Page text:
Re: Testing for Beryllium
|From:||"J. A. Kiernan" <firstname.lastname@example.org>|
This reply does not answer your question about who does the assays!
It may clear up a few misconceptions, and it's also something of an
advert for inorganic histochemistry.
On Fri, 27 Oct 2000, Lott, Robert wrote:
> Does anyone know who does mass spectometry.... or spectrometric photo
> analysis... or any qual/quant testing for this metal in tissues? The
> differential in this case is sarcoid vs. chronic berylliosis? pt. has
> history of "multiple" exposures to heavy metals.
Beryllium (Be, atomic number = 4; atomic mass = 9) is not a "heavy"
metal. In fact, it's the second lightest!
In Pearse's Histochemistry it is pointed out that beryllium deposits
in tissue are dark (blue-black) in H&E sections and that they can be
fluorescent when unstained. Various dyes that bind to Be quench the
fluorescence. There are various histochemical tests involving formation
of coloured complexes of Be with dyes and other compounds. Most are
not specific, and give positive reactions with salts of other metals,
notably calcium, but also magnesium, aluminium and some heavy metals
including zirconium, thorium and some of the rare-earth elements.
These don't all cross-react with all the reagents, and they don't all
give complexes with the same colours, fluorescence or birefringence
as those seen with beryllium deposits. Pearse doesn't say it, but I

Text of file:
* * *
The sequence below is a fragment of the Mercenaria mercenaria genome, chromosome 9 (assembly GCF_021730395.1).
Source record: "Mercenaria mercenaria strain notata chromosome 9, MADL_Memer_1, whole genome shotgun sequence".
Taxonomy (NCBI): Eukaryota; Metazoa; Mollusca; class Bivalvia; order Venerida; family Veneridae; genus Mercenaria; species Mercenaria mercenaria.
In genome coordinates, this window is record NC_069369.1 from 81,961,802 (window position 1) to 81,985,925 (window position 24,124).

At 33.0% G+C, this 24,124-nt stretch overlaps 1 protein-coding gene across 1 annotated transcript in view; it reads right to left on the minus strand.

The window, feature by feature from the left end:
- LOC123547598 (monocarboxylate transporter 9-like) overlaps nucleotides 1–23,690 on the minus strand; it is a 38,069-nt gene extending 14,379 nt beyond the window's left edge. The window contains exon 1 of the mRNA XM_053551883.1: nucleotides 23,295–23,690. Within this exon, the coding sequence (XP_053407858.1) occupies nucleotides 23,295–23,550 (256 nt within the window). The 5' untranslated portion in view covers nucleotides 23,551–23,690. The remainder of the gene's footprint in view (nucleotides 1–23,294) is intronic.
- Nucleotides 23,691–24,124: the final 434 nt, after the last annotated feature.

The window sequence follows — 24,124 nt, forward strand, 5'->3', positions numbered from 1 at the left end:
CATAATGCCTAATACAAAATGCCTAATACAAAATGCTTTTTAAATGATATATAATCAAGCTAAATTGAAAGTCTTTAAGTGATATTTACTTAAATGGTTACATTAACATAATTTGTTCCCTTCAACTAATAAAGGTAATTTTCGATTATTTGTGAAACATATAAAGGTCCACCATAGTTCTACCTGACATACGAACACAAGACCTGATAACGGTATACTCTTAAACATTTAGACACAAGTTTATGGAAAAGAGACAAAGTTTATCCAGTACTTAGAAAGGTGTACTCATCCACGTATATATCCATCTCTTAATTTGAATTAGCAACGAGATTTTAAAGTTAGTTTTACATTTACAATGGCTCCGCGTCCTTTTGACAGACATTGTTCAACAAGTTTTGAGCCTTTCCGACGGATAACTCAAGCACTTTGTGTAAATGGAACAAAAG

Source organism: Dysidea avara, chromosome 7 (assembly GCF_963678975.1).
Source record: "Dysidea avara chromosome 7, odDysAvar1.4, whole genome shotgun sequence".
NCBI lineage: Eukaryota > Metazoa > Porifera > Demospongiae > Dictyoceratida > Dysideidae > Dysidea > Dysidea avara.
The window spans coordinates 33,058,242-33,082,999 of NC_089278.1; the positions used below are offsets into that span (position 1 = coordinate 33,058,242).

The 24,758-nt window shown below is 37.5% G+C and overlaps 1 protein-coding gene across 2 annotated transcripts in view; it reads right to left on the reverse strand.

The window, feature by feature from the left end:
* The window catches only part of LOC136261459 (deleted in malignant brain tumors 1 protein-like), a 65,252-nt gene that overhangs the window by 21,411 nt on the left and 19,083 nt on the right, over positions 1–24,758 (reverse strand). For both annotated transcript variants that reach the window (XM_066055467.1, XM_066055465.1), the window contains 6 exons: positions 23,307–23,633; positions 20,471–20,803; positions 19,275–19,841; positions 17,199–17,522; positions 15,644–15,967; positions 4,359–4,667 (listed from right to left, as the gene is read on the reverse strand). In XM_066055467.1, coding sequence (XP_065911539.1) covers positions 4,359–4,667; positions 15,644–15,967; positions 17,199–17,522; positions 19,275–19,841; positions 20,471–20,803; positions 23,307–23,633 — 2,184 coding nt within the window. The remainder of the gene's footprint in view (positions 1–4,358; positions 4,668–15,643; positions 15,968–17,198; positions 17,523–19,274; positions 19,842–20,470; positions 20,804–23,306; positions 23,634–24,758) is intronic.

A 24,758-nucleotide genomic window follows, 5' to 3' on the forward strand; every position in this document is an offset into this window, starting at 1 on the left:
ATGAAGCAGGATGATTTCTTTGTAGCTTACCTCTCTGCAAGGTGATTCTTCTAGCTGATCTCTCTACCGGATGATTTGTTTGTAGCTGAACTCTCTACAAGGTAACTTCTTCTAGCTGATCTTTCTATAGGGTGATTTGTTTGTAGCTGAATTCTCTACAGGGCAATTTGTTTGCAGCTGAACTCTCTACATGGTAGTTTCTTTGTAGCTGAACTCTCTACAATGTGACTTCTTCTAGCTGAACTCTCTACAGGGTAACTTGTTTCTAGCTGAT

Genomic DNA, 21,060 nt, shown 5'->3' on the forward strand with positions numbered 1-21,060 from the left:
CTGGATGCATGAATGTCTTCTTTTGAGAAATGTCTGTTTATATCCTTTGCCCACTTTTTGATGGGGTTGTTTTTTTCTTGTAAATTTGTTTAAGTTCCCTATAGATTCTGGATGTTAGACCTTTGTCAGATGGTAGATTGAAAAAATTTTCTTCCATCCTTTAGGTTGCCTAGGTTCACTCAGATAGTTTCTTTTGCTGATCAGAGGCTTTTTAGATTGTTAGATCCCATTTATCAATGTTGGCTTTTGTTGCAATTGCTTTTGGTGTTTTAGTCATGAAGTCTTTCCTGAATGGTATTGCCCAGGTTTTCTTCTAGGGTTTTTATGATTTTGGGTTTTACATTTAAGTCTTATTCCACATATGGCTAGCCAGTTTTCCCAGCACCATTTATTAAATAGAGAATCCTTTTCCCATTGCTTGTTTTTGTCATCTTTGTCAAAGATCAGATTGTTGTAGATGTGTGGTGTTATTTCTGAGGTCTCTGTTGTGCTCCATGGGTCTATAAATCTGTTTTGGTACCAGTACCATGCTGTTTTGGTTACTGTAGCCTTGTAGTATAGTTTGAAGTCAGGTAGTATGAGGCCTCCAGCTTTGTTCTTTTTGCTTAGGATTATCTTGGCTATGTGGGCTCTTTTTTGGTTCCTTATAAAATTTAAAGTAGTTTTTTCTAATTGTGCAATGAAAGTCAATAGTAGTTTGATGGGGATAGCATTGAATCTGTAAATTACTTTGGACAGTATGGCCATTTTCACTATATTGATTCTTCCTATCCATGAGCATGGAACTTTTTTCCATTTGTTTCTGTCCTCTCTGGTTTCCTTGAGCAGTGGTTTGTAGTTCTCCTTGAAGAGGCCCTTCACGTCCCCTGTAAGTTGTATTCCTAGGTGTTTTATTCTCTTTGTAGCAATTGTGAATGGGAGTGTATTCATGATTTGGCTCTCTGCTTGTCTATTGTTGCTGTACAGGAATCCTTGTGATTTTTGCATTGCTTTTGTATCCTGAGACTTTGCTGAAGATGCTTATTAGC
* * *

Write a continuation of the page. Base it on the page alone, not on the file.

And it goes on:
would suggest that it is necessary to carry out at least 3 different
histochemical tests to provide evidence that a lesion contains Be.
Some of the reagents used in beryllium histochemistry are dyes that
have multiple names, some of which have been applied to different
dyes. Pearse's is undoubtedly the most thorough histochemistry text
there is, but it has a weakness in the field of identifying dyes by
unambiguous names, C.I. numbers etc. Lillie's big book is better in
this respect, but his treatment of Be histochemistry (with 3 methods
recommended) is shorter and perhaps a little less scholarly than
that of Pearse. I would be surprised to learn that there is anyone
who makes a living doing beryllium histochemistry. No special
equipment is needed, but you do need the right reagents.
In association with a chemical assay, histochemistry could help
to make the link between a possible cause (high Be assay) and an
observed effect (localization of most of the tissue Be in rather
than between the lesions). It's a bit like one of Koch's postulates
for establishing that a bacterium is a pathogen.
John A. Kiernan,
Department of Anatomy & Cell Biology,
The University of Western Ontario,
LONDON, Canada N6A 5C1
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